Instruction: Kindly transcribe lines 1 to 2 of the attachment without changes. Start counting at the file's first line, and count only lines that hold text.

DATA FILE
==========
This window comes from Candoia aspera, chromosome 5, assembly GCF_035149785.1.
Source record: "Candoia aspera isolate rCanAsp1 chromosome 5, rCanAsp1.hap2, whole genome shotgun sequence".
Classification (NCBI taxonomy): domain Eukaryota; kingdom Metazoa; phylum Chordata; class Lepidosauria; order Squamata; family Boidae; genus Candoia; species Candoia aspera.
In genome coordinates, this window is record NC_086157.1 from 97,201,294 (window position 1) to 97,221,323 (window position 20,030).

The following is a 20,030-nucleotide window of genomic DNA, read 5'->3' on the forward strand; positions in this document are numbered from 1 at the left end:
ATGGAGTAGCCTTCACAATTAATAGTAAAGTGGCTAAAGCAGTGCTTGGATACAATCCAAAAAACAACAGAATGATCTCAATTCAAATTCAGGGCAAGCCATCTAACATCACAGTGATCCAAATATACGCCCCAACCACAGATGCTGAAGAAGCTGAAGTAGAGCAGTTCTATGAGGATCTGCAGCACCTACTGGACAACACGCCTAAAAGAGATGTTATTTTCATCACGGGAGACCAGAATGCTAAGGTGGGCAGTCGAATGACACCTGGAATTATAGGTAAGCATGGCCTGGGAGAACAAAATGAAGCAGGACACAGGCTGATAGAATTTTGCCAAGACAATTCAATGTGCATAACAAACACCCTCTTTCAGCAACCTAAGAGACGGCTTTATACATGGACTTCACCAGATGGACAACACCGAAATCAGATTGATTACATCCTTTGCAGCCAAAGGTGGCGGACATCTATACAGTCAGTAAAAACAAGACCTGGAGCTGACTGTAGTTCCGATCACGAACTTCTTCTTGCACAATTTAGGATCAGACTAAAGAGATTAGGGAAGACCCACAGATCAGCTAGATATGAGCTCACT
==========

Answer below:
This window comes from Candoia aspera, chromosome 5, assembly GCF_035149785.1.
Source record: "Candoia aspera isolate rCanAsp1 chromosome 5, rCanAsp1.hap2, whole genome shotgun sequence".